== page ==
Of all the roads, riding along a main road is not my favourite.
I discuss my cycling a lot with friends and in the last week I’ve actually had the same response from a few of them . . . it’s been mentioned that whilst they’d love to start cycling, riding along main roads really puts them off, & this is a concern that I totally understand.
I think most cyclists would agree that the best routes are those that wind through the quiet country roads. Even the cycle path I find a bit hectic – it can become very busy, with people – and people, especially the little kind, are unpredictable! An obstacle in the form of a child on the cycle path literally turns me into the most nervous cyclist; you never know quite what they’re going to do – which way they might dart, and so I always approach with what’s probably over-the-top caution. Then there are the dogs, other cyclists, joggers . . . It’s just too much. Country roads are wonderful and they’re pretty much yours – you might have to share with the odd car or horse every now and then, but generally it’s an open road that is yours for the taking! Unfortunately, to get to such roads, riding along a main road is often a requirement.
I was never necessarily scared when on a main road, I just wasn’t relaxed. I think my fear was that I was just going to get in the way or something, maybe still with the view that the roads belong to the cars. It could be for this reason, but whenever I turned onto a main road I felt like I had to ride at a much faster pace – like “you’re not on the cycle path now, let’s get to pedalling!” – I did, and to a certain extent still do, feel this weird sense of pressure.
Then there are the road obstacles; cars are the obvious ones, but it’s the pot holes that are your real enemy. I have yet to master the pot hole situation – I either; notice them too late and so bump along directly over them, see them, but too late to adjust my route accordingly… and so bump along directly over them, or I’ll see ahead that my partner is pointing at something, only to get to where he was pointing and bump along a nice long line of them, all whilst trying to see what he was pointing at! If I manage not to go over them, I just end up scratching my face along the hedgerow as to avoid cycling out any further into the road. It’s generally an uncomfortable experience whichever way it happens. I recently asked my partner what the best thing to do was, I know I should be going around them – out into the road, but I worry again about the traffic. He advised to simply signal that I’m coming out, before then doing so – sounds simple enough but I think for this to work, I need to be processing my surroundings far more in advance than I currently am!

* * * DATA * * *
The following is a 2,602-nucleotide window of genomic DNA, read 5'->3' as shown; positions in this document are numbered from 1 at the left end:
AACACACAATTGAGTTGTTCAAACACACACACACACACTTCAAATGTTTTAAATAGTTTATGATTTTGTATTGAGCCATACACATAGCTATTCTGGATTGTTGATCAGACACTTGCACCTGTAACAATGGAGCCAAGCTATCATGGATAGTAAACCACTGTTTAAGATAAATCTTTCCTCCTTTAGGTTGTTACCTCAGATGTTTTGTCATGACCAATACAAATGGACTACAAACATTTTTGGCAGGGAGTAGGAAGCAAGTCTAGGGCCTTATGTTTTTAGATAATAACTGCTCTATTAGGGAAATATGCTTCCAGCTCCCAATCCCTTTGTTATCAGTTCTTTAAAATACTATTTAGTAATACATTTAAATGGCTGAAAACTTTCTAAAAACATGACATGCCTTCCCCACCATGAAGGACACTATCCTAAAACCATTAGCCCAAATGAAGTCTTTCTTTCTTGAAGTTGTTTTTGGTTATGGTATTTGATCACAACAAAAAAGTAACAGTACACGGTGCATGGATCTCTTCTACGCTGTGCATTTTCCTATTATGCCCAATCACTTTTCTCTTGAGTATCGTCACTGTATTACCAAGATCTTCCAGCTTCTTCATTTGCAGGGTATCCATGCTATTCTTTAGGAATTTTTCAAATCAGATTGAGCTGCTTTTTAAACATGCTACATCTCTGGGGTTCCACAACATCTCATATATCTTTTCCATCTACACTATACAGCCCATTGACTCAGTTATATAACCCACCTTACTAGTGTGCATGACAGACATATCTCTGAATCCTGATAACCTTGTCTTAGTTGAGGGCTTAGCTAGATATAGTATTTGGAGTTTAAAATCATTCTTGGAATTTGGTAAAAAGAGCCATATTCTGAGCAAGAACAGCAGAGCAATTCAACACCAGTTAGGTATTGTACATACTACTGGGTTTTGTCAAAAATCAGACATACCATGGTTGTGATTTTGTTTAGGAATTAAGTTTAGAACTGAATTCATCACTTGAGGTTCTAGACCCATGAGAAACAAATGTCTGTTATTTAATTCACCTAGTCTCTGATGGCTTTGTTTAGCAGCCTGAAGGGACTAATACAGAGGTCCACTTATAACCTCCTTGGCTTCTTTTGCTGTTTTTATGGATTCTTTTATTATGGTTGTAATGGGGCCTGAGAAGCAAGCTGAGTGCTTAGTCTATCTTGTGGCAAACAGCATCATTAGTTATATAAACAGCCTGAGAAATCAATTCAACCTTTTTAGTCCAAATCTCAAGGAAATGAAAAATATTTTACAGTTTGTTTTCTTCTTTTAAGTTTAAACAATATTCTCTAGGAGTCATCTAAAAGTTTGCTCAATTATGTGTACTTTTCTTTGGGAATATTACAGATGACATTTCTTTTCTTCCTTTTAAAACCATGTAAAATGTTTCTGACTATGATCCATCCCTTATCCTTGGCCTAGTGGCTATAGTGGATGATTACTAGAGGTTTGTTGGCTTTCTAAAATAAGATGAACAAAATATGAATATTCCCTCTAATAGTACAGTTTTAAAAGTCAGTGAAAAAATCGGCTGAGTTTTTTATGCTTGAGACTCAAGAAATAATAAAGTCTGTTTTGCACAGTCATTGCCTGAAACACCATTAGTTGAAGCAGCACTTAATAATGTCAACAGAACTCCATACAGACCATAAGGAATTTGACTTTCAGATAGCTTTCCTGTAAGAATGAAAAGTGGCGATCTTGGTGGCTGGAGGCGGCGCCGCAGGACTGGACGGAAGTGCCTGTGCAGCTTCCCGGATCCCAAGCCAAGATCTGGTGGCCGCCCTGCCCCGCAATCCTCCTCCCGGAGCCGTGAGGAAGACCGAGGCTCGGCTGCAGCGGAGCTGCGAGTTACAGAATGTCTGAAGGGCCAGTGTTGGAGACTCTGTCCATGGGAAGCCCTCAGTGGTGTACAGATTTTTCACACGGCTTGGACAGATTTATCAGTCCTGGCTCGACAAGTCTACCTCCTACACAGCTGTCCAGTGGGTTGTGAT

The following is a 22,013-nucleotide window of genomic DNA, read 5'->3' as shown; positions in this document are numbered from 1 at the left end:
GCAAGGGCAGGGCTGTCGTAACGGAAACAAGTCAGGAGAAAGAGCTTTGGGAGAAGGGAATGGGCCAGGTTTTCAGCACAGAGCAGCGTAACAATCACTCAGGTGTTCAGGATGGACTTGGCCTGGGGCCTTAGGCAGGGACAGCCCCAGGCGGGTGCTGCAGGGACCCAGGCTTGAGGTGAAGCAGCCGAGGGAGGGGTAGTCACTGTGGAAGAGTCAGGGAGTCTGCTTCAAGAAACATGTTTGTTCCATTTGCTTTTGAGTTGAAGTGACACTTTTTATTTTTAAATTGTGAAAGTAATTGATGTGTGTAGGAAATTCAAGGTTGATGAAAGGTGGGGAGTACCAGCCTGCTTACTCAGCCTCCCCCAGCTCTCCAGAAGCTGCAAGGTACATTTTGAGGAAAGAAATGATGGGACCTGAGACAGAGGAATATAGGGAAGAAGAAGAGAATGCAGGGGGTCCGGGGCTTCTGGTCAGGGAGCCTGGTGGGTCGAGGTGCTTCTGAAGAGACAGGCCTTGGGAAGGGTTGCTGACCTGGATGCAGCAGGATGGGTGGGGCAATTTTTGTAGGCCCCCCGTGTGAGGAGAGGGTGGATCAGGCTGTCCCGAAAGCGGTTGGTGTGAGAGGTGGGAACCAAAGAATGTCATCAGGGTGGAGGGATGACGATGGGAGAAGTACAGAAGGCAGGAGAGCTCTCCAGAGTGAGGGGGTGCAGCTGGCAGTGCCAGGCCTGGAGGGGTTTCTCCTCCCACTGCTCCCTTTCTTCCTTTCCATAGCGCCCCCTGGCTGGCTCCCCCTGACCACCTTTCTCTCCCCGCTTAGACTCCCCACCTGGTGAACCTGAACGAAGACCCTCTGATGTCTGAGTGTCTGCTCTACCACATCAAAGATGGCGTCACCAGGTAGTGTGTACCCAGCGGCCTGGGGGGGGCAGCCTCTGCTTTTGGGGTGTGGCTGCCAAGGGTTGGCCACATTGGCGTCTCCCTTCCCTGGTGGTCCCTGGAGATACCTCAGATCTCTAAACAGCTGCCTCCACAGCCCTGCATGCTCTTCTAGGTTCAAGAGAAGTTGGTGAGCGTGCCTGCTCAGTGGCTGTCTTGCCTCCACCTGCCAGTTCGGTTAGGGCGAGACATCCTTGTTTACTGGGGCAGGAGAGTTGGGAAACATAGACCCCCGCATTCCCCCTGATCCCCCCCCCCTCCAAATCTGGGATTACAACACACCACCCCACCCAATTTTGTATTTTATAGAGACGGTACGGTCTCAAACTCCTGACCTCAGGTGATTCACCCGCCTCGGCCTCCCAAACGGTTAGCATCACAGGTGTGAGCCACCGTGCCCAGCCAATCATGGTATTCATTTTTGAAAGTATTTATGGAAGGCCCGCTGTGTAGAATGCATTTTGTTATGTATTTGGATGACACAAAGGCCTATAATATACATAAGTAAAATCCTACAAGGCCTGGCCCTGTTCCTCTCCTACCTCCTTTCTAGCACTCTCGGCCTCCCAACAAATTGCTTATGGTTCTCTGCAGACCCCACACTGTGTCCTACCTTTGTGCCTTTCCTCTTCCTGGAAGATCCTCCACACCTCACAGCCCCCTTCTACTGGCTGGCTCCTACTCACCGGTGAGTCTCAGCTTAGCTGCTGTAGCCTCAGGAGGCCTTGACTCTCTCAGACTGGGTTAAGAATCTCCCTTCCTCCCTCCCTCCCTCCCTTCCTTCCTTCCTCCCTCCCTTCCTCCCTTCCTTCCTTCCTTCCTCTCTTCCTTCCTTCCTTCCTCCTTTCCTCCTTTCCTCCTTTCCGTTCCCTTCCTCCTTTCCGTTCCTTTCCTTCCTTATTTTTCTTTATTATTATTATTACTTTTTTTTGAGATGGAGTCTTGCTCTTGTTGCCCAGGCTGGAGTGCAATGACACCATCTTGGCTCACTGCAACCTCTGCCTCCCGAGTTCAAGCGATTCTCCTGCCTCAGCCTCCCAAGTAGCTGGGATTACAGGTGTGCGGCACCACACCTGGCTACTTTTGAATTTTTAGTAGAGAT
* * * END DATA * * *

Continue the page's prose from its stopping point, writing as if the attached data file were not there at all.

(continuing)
Even worse than a main road and some pot holes, is a main road that is going downhill. My ‘fast pace on the roads’ rule does not extend to a downhill main road, no no. The breaks go on and I piddle down slower than the turtle that won the race. ‘Cautious Cathy’ all the way. I am trying to improve my pace on the downhill’s, as I really do take the slowness to another level, and for no logical reason – I’ll be frank and admit that I am honestly just scared to go fast downhill! & this fear does nothing for my average speed!
A few weeks ago I had to tackle some rather busy main roads whilst out with a friend. I was nervous initially as prior to this ride I’d only ever cycled with my partner. It was great though and I realised I am actually far more confident on the roads than I use to be; elements where my partner would normally take the lead, such as alternating between being at the front and on the wheel, riding side by side, and pacing each other etc, all came far more naturally than I anticipated they would, showing me that I have in fact learnt a lot over the last 10 months.
Roads are obviously a big part of road cycling, but it is a daunting experience to begin with. You do feel very exposed when you are not use to it, which of course you won’t be until you start to cycle regularly. My gaining confidence on the roads has come simply through riding them. I was lucky to have someone to learn from, but if I hadn’t, I would have definitely taken a road safety course. Joining a group ride, where you can learn the ropes from other, more experienced riders, is another option if you are starting out.
For the sake of comfort, do try to succeed where I often fail . . . avoid the pot holes!